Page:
Various Artists – Los Nuggetz (review)

Various Artists – Los Nuggetz: 60’s Garage & Psych From Latin America (Rock Beat Records)

4-disc set of raw Sixties rock n’ roll – with Spanish lyrics!

We have the Beatles to thank for the Garage Rock boom of the mid-Sixties.  The four lads from Liverpool were a band, not merely a cute singer backed by professional musicians.  And, they wrote their own material. Suddenly, success seemed within reach; at least it was a lot closer than before.

Many great compilations like Nuggets & Pebbles have chronicled the Garage Rock genre from the US, UK and Australian perspective.  But, the British Invasion’s influence wasn’t limited to English-speaking countries, as a new, 4-disc set, Los Nuggetz: 60‘s Garage & Psych From Latin America, makes perfectly clear.  The Beatles, and the bands that followed, influenced folks all over the world.

First of all, it’s great to see a boxset in 2013.  Once a mainstay during the 1990‘s, multi-disc compilations faded away as the public turned to mp3s as their primary music source.  But, owning a collection like this used to mean something– it reinforced your passion for a particular band or genre of music.  They usually contained rare material and insightful liner notes, and were housed in lavish boxes.  It was something you were proud to show off to your friends.

RockBeat Records has created a collection that ranks up there with some of the finest box sets ever released.  Chances are, you’ve never heard a single note of this set before, but anyone who’s a fan of Nuggets or Little Steven’s Underground Garage will find plenty to love here.

You’ll be familiar with a lot of the songs here – a good percentage of the tracks are Latin American versions of rock classics – For instance, “Satisfaccion” by Los Apson captures the raw spirit of the Stones’ original, although the drums sound like garbage can lids – trashy!  But, there are a good deal of originals here too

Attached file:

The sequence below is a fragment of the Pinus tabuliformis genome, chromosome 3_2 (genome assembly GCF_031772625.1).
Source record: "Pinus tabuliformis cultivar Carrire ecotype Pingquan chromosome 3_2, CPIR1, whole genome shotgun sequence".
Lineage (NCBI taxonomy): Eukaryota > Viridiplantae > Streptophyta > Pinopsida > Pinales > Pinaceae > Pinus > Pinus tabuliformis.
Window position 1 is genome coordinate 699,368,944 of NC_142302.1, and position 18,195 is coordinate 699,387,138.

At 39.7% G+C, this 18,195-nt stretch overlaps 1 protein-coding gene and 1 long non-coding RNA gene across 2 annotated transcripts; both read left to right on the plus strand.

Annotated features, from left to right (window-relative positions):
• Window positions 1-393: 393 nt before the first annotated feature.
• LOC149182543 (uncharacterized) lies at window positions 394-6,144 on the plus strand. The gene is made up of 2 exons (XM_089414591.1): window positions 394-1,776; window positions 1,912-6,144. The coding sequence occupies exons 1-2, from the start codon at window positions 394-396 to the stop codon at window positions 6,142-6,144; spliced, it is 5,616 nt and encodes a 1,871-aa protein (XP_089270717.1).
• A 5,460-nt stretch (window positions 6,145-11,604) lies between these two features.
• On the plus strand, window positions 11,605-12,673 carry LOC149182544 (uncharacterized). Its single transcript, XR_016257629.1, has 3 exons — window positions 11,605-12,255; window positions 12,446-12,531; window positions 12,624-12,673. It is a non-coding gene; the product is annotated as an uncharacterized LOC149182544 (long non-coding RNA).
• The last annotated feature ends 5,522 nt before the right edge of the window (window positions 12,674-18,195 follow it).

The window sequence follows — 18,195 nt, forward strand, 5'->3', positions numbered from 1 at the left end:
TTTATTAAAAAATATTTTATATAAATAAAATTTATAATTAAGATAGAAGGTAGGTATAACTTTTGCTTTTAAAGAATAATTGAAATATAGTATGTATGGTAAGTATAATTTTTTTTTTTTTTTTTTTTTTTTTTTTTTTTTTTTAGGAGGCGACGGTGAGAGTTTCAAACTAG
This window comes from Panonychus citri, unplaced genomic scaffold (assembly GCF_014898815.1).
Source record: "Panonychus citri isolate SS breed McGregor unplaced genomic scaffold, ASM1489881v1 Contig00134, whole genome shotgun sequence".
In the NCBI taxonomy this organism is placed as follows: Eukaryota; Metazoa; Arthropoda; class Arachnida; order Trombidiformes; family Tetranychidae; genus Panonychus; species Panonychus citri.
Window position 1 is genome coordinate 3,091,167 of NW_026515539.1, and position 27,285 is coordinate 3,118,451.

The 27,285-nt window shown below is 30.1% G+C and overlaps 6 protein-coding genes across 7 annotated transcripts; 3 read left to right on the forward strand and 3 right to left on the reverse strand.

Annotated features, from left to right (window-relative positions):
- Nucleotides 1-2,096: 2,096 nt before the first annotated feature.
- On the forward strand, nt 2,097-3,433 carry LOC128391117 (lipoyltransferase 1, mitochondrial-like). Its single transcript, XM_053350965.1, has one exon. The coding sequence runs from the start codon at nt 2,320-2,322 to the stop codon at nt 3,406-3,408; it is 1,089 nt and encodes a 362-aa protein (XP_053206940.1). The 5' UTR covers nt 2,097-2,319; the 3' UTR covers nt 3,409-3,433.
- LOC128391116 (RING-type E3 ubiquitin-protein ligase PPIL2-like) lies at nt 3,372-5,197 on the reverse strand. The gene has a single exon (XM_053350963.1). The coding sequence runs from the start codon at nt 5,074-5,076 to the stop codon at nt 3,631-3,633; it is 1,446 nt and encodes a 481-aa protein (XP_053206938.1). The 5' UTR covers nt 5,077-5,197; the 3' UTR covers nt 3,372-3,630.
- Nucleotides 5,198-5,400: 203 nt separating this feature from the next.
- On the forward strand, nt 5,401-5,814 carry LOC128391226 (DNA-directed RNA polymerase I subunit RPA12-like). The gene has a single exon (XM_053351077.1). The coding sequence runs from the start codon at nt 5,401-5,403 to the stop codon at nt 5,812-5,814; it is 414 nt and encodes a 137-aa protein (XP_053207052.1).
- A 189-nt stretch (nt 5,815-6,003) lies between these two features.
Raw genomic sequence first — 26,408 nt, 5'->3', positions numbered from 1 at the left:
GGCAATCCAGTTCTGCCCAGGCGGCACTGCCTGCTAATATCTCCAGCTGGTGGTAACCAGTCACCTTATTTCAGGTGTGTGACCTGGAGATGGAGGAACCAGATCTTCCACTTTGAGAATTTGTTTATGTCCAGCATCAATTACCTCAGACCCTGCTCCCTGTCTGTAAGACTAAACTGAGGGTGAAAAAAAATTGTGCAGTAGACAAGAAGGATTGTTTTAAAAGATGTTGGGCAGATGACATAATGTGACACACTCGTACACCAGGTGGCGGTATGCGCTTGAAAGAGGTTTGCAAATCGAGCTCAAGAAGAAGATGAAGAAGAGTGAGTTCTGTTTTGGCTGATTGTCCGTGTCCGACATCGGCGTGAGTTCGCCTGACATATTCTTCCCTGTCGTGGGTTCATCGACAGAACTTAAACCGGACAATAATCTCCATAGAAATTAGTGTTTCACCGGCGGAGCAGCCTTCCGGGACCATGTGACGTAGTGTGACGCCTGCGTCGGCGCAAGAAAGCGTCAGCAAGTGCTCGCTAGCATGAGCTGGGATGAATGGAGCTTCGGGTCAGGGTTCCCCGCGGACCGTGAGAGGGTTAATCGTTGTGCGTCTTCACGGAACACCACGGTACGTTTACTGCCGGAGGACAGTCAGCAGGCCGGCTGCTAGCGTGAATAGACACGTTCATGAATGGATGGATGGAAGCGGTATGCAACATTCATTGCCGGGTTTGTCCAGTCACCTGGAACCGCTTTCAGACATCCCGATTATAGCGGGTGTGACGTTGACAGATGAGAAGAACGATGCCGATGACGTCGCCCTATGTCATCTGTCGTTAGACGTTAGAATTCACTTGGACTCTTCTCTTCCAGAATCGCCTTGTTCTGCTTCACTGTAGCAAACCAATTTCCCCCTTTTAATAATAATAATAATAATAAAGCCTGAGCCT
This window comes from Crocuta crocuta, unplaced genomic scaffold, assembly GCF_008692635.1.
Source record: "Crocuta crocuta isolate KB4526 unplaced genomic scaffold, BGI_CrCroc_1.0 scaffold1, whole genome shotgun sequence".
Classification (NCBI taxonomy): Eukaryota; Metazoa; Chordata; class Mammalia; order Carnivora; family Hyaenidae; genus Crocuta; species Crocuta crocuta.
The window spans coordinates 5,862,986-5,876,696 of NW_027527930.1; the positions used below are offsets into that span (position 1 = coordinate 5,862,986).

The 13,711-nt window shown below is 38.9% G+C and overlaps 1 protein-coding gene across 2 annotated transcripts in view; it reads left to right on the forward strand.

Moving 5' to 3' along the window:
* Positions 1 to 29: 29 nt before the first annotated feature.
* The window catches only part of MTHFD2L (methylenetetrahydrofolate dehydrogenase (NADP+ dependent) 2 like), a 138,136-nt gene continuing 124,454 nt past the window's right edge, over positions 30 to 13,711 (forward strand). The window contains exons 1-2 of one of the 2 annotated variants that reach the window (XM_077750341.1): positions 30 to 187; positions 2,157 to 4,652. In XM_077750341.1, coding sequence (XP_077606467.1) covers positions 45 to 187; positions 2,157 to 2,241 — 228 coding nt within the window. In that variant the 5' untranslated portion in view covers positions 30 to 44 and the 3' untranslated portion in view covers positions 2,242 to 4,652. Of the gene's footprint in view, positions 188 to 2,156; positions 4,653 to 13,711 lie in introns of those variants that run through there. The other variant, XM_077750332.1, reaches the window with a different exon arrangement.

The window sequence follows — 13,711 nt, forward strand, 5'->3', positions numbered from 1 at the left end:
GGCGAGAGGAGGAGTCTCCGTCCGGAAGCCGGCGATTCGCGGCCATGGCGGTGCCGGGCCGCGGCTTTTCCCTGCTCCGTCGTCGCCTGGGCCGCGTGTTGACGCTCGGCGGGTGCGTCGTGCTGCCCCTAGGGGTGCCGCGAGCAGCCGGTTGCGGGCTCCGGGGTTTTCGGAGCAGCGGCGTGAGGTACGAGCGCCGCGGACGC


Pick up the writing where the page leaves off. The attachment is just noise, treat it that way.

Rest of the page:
Disc one, track one begins with “Bule Bule” – the Spanish version of “Wooly Bully” by Los Shain’s – a very faithful, rockin’ rendition of the party-rock classic.  In fact, every frat rock favorite is represented in a Latin counterpart – “96 Tears,” “Gimme Some Lovin,” “Wild Thing,” and “Gloria” – just to name a few.  Highlights from disc one include “Colours” from Kaleidoscope, full of distorted guitars and strange noises; “Todo Negro” from Los Salvajes, the Latin version of “Paint it, Black;” and “Amame Dos Veces,” a crazy rendition of “Love Me Two Times” where singer Hugo Fattoruso does a pretty good Jim Morrison impersonation.  Then there’s “Esta Botas Son Para Caminar,” where Gloria Benavides actually manages to out-camp Nancy Sinatra’s original “These Boots Are Made For Walking” – especially in the mouthful Spanish translation of the chorus.

Standouts from disc two include the shuffling “Deja De Llorar (Everything’s Alright) from Los Johnny Jets; a killer take of “I’m a Man” from Els 5 Xics; and possibly the greatest Garage-rock song title ever – “Bla Bla Bla” from Los Cheyenes.

Disc three features “Mi Generacion,” a rather straightforward take on the Who classic, while the grooving “No Te Astuses, Es Solo Vivre,” is one of the real surprises of the whole collection by Los Dug Dugs – sounding like Buffalo Springfield meets early Sweet.  There are two takes of the Four Tops’ “Reach Out I’ll Be There” – Los Stop gets the edge because of a fantastic female lead vocalist.  Los Pets turns “Hello I Love You” completely inside out, featuring fuzz guitar and backwards effects.

The final disc opens with “Me Reire,” a crazy track featuring laughing and a Yardbirds-style rave-up by Los Shakers.  How about a girl’s take on “Get Off My Cloud”? That’s what Sonia does to “Aqui En Mi Nube.”  Not every cover works – “Tu Seras Mi Baby” lacks any of the Phil Spector magic of the original “Be My Baby” – and it’s sung by a man.  Los Mustang’s “La Carta” is better in its Spanish take of “The Letter,” featuring improved harmonies over the original.

Several Spanish commercials and radio station ID’s are interspersed throughout the collection – kind of like adding a little hot sauce on your favorite Mexican dish – the one for Volkswagon is a real hoot.

The hardback set comes with a 70-page book, featuring exhaustive notes on every track, including band members, country of origin, and interesting tidbits.  They even managed to dig up 45 & LP sleeves from many of the songs.

Any fan of early Punk and Garage rock will enjoy this wacky collection, which successfully captures the spirit of mid-Sixties Latin American rock n’ roll.  –Tony Peters